Friday, December 26, 2008

Day 189: Spilling

J. Miles Cary/Knoxville News Sentinel, via Associated Press

This morning I am left wondering if 2009 will be that year that an "environment" section might be added to our national media coverage. It feels like a glaring absence in light of the recent coal ash slide (our nation's largest "spill") currently devastating the Kingston, Tennessee area. The effects of the slide are bound to be incredibly far reaching and I can't help but wonder how many more such altered landscapes are on the precipice of sliding into reality.

An "environment" section in both the local and national media could prove essential in keeping the public informed about the imminent potential of these events, and then as they arrive assist in distributing information about their effects. The agencies currently responsible for managing such sites and distributing essential health related information seem less than reliable as Gilbert Francis Jr., a spokesman for the Tennessee Valley Authority (who manages the recent TN spill site) made clear in the Times this morning. In response to the spill he was quoted as stating, “Most of that material is inert,” “It does have some heavy metals within it, but it’s not toxic or anything.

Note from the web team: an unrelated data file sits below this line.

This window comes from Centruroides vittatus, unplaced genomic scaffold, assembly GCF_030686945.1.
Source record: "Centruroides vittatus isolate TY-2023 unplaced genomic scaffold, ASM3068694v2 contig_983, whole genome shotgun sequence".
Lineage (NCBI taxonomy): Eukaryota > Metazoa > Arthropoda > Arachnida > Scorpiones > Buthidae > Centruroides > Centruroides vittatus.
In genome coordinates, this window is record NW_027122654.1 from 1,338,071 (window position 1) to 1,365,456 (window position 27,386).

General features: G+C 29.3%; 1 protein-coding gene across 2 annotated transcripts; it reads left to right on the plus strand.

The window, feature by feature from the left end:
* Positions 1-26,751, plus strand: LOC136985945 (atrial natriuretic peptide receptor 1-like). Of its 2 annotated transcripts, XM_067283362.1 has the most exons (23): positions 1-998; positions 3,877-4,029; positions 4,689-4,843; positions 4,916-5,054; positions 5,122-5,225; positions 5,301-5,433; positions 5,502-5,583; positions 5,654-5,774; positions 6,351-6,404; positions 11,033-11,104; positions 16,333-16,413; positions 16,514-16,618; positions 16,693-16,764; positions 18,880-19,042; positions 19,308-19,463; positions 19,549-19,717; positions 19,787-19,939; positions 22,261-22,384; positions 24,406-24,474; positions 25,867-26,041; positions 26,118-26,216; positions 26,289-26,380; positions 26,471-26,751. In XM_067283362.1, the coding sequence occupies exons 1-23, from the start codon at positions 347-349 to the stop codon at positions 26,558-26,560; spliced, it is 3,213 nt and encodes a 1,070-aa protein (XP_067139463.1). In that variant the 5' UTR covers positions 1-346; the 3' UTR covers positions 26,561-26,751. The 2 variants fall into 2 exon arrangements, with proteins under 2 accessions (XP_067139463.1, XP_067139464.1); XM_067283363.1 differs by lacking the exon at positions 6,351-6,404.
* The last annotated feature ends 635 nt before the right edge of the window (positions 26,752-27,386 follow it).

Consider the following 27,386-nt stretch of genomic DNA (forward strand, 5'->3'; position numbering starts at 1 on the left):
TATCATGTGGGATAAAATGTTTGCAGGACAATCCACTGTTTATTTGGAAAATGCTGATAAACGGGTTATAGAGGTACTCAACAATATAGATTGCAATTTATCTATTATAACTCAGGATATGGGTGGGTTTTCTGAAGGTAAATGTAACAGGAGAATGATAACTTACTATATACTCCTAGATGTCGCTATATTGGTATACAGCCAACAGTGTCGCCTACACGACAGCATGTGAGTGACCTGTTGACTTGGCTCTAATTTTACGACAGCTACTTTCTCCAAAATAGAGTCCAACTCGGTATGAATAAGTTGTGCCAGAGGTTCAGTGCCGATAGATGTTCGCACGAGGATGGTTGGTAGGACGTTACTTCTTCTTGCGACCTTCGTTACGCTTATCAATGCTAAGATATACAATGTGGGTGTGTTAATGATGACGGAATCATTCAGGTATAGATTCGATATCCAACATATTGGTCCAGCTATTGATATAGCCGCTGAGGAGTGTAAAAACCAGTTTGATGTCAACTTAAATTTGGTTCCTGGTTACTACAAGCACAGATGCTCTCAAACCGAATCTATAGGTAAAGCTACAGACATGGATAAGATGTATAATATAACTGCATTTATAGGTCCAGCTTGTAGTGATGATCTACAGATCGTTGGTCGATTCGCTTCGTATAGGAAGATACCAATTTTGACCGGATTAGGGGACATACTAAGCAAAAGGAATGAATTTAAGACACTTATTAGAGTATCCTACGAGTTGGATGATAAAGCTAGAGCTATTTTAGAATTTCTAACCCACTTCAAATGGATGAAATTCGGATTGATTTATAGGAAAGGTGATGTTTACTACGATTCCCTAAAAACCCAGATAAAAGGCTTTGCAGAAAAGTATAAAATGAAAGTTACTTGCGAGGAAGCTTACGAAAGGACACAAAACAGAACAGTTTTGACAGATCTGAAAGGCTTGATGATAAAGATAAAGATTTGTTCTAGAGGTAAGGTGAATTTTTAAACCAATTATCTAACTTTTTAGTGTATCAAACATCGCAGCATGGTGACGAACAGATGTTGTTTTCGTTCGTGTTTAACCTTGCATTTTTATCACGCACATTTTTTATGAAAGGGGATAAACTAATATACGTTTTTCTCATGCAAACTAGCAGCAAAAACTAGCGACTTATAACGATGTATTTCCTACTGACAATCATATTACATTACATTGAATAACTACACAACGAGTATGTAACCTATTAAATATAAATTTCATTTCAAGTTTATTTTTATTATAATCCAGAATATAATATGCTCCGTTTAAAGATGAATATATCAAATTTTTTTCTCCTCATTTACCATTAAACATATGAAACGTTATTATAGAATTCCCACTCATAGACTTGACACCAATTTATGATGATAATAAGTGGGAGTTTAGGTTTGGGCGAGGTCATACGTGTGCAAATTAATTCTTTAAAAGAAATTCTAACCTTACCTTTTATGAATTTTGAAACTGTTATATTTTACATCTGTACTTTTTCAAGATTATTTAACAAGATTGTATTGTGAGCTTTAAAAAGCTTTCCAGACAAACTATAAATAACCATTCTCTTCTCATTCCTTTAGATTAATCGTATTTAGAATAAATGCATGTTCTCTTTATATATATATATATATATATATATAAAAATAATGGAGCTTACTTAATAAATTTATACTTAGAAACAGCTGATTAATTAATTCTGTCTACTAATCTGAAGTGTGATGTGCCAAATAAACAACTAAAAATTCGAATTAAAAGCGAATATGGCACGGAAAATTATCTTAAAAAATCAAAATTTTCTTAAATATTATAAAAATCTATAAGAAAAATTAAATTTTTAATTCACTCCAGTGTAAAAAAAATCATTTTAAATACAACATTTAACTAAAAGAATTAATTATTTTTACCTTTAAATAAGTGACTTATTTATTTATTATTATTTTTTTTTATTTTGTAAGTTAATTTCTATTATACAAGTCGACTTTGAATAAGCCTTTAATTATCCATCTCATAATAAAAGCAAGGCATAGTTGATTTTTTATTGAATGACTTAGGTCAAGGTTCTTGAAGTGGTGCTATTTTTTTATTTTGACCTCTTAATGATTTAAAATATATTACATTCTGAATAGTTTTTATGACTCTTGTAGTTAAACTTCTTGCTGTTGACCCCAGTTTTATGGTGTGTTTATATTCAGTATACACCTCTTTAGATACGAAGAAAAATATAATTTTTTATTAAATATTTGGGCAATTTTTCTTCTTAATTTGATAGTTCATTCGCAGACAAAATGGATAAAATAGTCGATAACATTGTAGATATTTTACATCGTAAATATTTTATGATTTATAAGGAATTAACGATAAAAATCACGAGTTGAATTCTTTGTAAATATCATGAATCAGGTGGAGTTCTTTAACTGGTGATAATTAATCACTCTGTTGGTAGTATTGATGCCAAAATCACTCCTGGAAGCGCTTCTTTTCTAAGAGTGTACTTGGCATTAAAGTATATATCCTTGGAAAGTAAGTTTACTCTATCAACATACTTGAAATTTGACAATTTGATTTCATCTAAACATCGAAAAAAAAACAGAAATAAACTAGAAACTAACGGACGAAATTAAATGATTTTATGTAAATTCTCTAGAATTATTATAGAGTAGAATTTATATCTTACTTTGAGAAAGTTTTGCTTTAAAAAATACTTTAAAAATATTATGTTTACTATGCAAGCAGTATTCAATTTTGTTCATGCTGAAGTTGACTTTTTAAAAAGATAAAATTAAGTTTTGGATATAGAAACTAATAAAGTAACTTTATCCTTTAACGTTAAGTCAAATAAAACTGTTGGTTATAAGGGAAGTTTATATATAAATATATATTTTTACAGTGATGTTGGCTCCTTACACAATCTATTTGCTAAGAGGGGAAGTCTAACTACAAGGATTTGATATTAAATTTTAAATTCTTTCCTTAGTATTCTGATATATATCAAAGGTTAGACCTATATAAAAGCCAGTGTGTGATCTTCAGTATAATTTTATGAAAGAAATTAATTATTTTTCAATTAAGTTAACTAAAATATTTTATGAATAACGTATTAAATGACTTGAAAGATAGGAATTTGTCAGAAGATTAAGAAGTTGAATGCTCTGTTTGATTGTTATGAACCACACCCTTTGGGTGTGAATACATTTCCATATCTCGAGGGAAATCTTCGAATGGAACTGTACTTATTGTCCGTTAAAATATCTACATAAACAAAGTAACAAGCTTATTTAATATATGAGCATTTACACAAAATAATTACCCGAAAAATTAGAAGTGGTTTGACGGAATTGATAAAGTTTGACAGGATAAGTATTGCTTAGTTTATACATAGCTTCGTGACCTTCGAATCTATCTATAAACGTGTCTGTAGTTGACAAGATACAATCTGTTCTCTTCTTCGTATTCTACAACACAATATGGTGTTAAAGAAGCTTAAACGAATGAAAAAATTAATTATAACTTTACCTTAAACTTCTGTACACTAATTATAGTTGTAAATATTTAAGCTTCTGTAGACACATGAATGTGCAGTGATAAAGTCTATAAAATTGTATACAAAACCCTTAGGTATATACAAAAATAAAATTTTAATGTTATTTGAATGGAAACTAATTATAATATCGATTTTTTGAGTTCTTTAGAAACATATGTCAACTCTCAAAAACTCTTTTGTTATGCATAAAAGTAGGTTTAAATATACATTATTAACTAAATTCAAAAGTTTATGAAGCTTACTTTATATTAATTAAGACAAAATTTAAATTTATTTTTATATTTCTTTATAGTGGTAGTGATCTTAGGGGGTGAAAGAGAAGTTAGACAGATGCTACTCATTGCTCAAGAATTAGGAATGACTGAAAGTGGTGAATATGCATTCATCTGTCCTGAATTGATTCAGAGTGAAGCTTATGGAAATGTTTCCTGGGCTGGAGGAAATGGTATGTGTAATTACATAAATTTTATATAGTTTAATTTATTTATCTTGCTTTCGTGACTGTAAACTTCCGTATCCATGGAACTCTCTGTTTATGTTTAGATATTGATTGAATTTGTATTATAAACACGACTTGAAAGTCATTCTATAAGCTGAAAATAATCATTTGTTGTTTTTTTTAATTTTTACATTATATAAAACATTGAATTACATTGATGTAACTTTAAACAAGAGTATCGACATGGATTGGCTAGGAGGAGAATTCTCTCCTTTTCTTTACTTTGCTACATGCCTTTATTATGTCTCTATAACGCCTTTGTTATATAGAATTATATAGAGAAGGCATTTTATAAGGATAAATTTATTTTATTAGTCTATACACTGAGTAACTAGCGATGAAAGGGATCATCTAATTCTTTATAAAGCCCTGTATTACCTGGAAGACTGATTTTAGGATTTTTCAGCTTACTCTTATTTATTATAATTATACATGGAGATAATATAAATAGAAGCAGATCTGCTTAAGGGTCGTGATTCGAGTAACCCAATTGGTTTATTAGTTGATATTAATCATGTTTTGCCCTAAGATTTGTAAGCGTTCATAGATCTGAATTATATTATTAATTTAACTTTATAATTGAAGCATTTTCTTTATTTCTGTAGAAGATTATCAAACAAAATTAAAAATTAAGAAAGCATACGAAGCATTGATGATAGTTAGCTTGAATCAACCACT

The Times goes on to explains that this is a blatant lie, as, "a draft report last year by the federal Environmental Protection Agency found that fly ash, a byproduct of the burning of coal to produce electricity, does contain significant amounts of carcinogens and retains the heavy metal present in coal in far higher concentrations. The report found that the concentrations of arsenic to which people might be exposed through drinking water contaminated by fly ash could increase cancer risks several hundredfold."

The current coverage of the Tennessee spill currently resides in the "United States" section of the Times. I wonder at what point we will get beyond just worrying ourselves and ask what are the effects of these actions within a larger sphere- upon the Earth itself? Maybe it is time to create a space in our media that actually draws a relationship between the two?

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